Category Archives: commodities

Department of Dubious Statistics, Oil Imports Edition

The $700 billion the US pays each year to nasty oil-exporting countries — the $700 billion that both Barack Obama and John McCain have cited in their paeans to energy independence — doesn’t exist: According to government agencies that track … Continue reading

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The Burst Commodity Bubble

Do you remember the food and commodity bubble? Sure you do. It wasn’t that long ago. The rise of India and China was inexorable, and the supply of food in general and meat in particular was never going to keep … Continue reading

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Index Funds Aren’t Speculators

One of the first rules of headline writing is that you shouldn’t go with anything which just sounds stupid. Like, say, this: Speculative Bets by Index Funds Didn’t Push Oil Prices Up, Report Says Of course, the whole point of … Continue reading

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Drilling for Revenues

Free Exchange has it right, I think, and Tyler Cowen is being needlessly self-abnegating. Drilling for US oil might well make sense as a matter of fiscal policy, especially for Alaska; it gets us nowhere fast as a an "energy … Continue reading

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The Dynamics of Oil Prices

Sometimes, price action in financial markets really is a consequence of news in the real world. Cause: Hurricane Katrina takes out a huge amount of refinery capacity. Effect: Oil prices rise. Simple. But journalists aren’t having such an easy time … Continue reading

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Polyvalent Transition Metal of the Day

If you want a leveraged play on long-term energy prices, rhenium might be a good place to look. The obscure metal has a very high melting point of 3,186°C — only tungsten’s is higher — which means that if you … Continue reading

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Gas Mileage: Overrated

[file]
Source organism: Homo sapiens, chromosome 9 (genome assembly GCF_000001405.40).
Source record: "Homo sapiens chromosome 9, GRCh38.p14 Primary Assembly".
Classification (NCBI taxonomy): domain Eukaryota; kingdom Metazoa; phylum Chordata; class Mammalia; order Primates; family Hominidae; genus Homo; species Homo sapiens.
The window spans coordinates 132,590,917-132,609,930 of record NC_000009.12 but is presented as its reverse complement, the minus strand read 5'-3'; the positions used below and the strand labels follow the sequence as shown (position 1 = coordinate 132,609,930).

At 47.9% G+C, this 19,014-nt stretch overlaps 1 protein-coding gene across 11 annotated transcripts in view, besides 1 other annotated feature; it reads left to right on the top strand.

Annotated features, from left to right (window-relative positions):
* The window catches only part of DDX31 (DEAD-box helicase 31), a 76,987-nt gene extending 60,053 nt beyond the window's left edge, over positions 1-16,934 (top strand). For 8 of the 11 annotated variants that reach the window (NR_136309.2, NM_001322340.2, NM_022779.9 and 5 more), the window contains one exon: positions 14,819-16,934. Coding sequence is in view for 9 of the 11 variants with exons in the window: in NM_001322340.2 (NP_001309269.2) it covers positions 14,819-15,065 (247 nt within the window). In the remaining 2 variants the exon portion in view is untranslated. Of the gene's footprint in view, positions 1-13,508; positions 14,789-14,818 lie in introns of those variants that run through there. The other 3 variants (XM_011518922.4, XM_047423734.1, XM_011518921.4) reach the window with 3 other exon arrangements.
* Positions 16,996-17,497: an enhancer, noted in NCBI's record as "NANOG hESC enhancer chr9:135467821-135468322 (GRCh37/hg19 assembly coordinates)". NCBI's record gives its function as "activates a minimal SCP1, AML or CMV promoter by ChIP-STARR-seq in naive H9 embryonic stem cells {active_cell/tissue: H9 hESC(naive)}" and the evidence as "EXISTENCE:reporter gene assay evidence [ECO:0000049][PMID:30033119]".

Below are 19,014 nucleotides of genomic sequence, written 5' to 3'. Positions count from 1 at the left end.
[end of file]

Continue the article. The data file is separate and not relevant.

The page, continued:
I never thought I’d say this, but America has become too obsessed with gas mileage. Prius owners use their real-time mileage readout to try and get the absolute maximum number of miles out of every tank; politicians talk dreamily of … Continue reading

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Oil Datapoints of the Day

Krishna Guha: At today’s prices the value of oil in the ground exceeds the combined value of all the world’s equity and debt markets. Oil-importing nations are paying oil-exporting nations roughly $1,500bn per annum for oil – about 2.5 per … Continue reading

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Supply and Demand in the Oil Market

Stan Collender just doesn’t believe that the volatile oil price can really be function of old-fashioned supply and demand: It’s not that I’m not a big believer in this most basic rule of economics. It’s just that the higher prices … Continue reading

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Why the Energy Crisis Won’t Solve Itself

Will Wilkinson is optimistic about energy. Don’t worry about peak oil, he says: as oil prices rise, alternative energy sources will become more attractive, and eventually innovation and competition in the alternative-energy space will drive alternative-energy prices down below the … Continue reading

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Gasoline Datapoint of the Day

Comes from Edmunds.com: The median household is spending 11.5% of its income on gasoline, up from 4.6% of its income five years ago. It’s a pretty basic calculation, which assumes that both miles driven per year and fuel economy have … Continue reading

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World Bank Biofuels Report Finally Released

Three weeks ago, the Guardian’s Aditya Chakrabortty published "the biofuels report they didn’t want you to read": the research paper from the World Bank’s Don Mitchell saying that 75% of the rise in global food prices could be attributed to … Continue reading

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Oil Company Economics

What would constitute price manipulation in the oil industry? Howell Raines doesn’t blame speculators for high prices in his latest column; instead, he blames the oil companies themselves. Supply and demand? Sure, but as John Lee, a business journalist at … Continue reading